Better understanding the client journey post-pandemic
Clients come to lawyers for more than just solutions to legal problems. In the age of coronavirus, understanding and empathy are more critical than ever, says Claudia King.
In conversation with Lawyers Weekly, Automio CEO and founder Claudia King said that, more than anything, clients engage legal professionals because they need answers to questions they aren’t able to deal with themselves, and the job of the lawyer is, therefore, to take away the “pain point” and achieve optimal results.
This was a critical function of legal practice pre-pandemic, she said, and COVID-19 has highlighted its urgency.
“We’ve seen COVID-19 completely disrupt our lives, our work, our firms, our communities and even how we absorb information. It’s been a tough year – and people are feeling it,” she said.
“To keep momentum and growth in your firm then understanding your clients and their journey is super important. To grow your firm in a scalable way, you need to use automation. And by automation, I mean leveraging technology, people and systems so that you don’t have to be involved in doing everything. Knowing your clients and their journey is largely about building a thriving firm that can run from anywhere and grows even when you aren’t at your desk.”
Practical steps to empathise with clients
In order to better understand and appreciate the perspective of one’s clients, Ms King outlined, lawyers need to know who those clients are.
“You can’t empathise with someone or connect with them if you’re trying to please everyone. Drill into who your ideal clients are and the challenges and pain points they face. Don’t make assumptions! Speak to clients directly and ask them about their journey, fears, frustrations, wants and aspirations,” she advised.
“From there it can be as simple as grabbing a piece of paper and mapping out your client journey from start to finish. From when they first hit their problem, to when they find you and you take them through the solution. Then you’ll be able to really wow your ideal clients and understand how you can automate.”
Lawyers must also ensure their utilisation of technology and the online realm is in keeping with client needs and expectations, Ms King continued.
“When we think of the online space, people think it’s all about throwing out the traditional way of delivering legal services and you have to define a completely new way of doing things. I think that there’s a danger in that. Yes, traditional delivery has its problems and its challenges but there’s some really good stuff in there as well,” she said.
“So, when lawyers think they need to automate, it’s critical they don’t throw out all the good stuff that lawyers have been doing for years. When you’re taking your service online and delivering to your clients online, it’s really important to still consider what part of your process works really well when you’re delivering your legal service the [old-school] way or the traditional way.”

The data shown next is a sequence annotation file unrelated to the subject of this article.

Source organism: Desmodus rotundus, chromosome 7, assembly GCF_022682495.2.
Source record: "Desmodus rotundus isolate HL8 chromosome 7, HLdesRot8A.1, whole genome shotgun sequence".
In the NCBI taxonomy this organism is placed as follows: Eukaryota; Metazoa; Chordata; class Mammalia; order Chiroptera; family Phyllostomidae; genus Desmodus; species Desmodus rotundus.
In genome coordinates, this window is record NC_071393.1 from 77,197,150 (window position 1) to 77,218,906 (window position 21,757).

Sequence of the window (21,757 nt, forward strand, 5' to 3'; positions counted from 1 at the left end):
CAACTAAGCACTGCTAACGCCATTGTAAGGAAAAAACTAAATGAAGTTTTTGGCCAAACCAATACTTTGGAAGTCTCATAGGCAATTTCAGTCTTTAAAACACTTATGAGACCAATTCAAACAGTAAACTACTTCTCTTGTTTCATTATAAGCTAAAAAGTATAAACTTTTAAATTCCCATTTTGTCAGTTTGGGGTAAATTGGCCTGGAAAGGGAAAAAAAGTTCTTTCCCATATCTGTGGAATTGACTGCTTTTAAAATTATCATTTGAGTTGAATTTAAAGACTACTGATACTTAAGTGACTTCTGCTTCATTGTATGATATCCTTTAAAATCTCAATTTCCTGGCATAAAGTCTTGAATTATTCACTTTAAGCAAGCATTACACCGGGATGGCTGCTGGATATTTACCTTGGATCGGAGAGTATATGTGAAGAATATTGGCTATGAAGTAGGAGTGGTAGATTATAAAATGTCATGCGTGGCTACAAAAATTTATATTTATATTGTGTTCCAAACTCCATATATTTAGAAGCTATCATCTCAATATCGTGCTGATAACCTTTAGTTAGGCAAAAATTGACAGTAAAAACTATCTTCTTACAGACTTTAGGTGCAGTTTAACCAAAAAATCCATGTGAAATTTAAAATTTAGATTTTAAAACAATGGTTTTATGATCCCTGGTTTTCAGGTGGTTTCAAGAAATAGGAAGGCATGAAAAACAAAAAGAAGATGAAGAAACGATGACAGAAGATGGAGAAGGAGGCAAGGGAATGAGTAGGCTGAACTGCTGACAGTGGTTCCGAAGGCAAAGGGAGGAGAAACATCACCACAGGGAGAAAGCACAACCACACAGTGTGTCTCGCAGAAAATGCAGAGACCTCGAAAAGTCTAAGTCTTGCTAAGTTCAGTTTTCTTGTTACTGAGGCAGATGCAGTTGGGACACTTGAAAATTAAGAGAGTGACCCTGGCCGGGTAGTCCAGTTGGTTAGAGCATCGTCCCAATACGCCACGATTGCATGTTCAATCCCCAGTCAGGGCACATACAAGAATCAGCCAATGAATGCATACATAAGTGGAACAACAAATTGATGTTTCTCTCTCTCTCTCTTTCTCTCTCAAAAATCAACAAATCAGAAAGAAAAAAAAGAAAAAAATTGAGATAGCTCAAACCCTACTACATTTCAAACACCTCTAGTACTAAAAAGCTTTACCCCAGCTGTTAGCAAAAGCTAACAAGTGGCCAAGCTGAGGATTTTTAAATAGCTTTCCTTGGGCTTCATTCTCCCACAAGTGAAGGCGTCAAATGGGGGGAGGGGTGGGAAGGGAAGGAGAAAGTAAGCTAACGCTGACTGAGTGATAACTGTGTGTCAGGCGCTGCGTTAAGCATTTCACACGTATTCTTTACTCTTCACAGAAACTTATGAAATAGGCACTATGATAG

The benefits from implementation of such steps, Ms King noted, will be long-lasting.
“Firms that can connect directly with their clients, speak to them on their level and wow them are going to cut through the noise and the sameness which is rife in the legal industry. Law firms all sound the same, talk about themselves the same and want to provide every service under the sun to clients,” she said.
Pandemic-inspired lessons about client service delivery
When it comes to what can be learnt from this turbulent period, Ms King said that boutique law firms are in a “powerful position” in that legal services are always going to be needed, and have been perhaps even more sought after in the pandemic.
“We’re in a powerful position – legal services are always needed (more than ever in a pandemic). If we can harness the principles of online business and apply them to firms, we’re going to really revolutionise the industry. I’ve seen the lawyers I work with not only do this but thrive as a result. With some of them achieving their most successful financial month in the peak of the pandemic,” she argued.
“The lesson here is that it isn’t just about the delivery of legal services – yes, we can use technology to automate and improve this – but it goes beyond client service delivery. It’s how lawyers think about their firms as businesses, how they [repackage] their legal services for the online world, how they talk about what they do with clients and how and where we connect with them. Lawyers have to be able to do all of this in a truly fabulous way online.”
This period, Ms King posited, is “an incredible moment of truth for entrepreneurial law firm owners”.
“We have this opportunity to make huge traction with translating [one-to-one] legal services to the one-to-many online space. Lawyers that are savvy enough to put in the work and make that step forward are going to come out of this period of change thriving. No more hustling, no more worrying,” she submitted.
“They’ll own firms that are resilient to change and make a healthy profit in any economy, that are systematic and run like clockwork with guaranteed results for clients, and are self-sustaining without them having to do everything. It’s a bright future for those lawyers.”